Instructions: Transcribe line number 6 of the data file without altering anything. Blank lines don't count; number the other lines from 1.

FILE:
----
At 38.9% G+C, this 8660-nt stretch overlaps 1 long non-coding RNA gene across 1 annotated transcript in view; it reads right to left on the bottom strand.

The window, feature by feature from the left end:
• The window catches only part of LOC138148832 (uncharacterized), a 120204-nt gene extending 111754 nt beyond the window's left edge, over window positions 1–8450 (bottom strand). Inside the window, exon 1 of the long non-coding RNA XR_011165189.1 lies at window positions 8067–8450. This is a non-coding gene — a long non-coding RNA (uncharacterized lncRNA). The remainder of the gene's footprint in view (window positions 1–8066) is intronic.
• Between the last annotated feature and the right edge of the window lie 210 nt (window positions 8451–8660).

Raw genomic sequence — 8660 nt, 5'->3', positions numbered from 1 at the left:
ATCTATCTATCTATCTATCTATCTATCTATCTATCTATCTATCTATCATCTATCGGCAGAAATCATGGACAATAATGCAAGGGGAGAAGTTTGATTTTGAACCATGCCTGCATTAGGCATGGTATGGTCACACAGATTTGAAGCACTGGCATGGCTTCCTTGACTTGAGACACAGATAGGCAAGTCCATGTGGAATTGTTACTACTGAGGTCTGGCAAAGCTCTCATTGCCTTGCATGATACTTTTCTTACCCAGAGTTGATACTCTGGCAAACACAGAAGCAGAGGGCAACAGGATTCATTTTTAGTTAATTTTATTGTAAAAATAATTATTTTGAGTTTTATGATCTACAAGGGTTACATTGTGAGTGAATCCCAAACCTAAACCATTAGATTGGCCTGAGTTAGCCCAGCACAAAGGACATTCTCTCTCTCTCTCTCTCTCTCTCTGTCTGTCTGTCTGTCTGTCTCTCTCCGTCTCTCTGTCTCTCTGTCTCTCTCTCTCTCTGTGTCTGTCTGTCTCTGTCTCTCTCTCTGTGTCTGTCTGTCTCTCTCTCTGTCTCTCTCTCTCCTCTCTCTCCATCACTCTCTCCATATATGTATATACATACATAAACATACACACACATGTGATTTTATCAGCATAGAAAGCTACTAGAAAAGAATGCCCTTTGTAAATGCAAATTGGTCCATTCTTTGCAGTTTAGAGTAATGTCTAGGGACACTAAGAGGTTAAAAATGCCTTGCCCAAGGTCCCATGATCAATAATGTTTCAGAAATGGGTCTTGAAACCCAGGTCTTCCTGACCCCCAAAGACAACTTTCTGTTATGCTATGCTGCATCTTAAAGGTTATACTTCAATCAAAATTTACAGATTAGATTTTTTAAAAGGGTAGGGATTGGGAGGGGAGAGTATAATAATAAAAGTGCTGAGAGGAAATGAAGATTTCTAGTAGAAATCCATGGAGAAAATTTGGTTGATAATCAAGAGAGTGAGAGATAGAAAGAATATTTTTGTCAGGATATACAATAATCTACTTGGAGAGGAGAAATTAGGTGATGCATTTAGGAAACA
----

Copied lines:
ATCTATCTATCTATCTATCTATCTATCTATCTATCTATCTATCTATCATCTATCGGCAGAAATCATGGACAATAATGCAAGGGGAGAAGTTTGATTTTGAACCATGCCTGCATTAGGCATGGTATGGTCACACAGATTTGAAGCACTGGCATGGCTTCCTTGACTTGAGACACAGATAGGCAAGTCCATGTGGAATTGTTACTACTGAGGTCTGGCAAAGCTCTCATTGCCTTGCATGATACTTTTCTTACCCAGAGTTGATACTCTGGCAAACACAGAAGCAGAGGGCAACAGGATTCATTTTTAGTTAATTTTATTGTAAAAATAATTATTTTGAGTTTTATGATCTACAAGGGTTACATTGTGAGTGAATCCCAAACCTAAACCATTAGATTGGCCTGAGTTAGCCCAGCACAAAGGACATTCTCTCTCTCTCTCTCTCTCTCTCTGTCTGTCTGTCTGTCTGTCTCTCTCCGTCTCTCTGTCTCTCTGTCTCTCTCTCTCTCTGTGTCTGTCTGTCTCTGTCTCTCTCTCTGTGTCTGTCTGTCTCTCTCTCTGTCTCTCTCTCTCCTCTCTCTCCATCACTCTCTCCATATATGTATATACATACATAAACATACACACACATGTGATTTTATCAGCATAGAAAGCTACTAGAAAAGAATGCCCTTTGTAAATGCAAATTGGTCCATTCTTTGCAGTTTAGAGTAATGTCTAGGGACACTAAGAGGTTAAAAATGCCTTGCCCAAGGTCCCATGATCAATAATGTTTCAGAAATGGGTCTTGAAACCCAGGTCTTCCTGACCCCCAAAGACAACTTTCTGTTATGCTATGCTGCATCTTAAAGGTTATACTTCAATCAAAATTTACAGATTAGATTTTTTAAAAGGGTAGGGATTGGGAGGGGAGAGTATAATAATAAAAGTGCTGAGAGGAAATGAAGATTTCTAGTAGAAATCCATGGAGAAAATTTGGTTGATAATCAAGAGAGTGAGAGATAGAAAGAATATTTTTGTCAGGATATACAATAATCTACTTGGAGAGGAGAAATTAGGTGATGCATTTAGGAAACA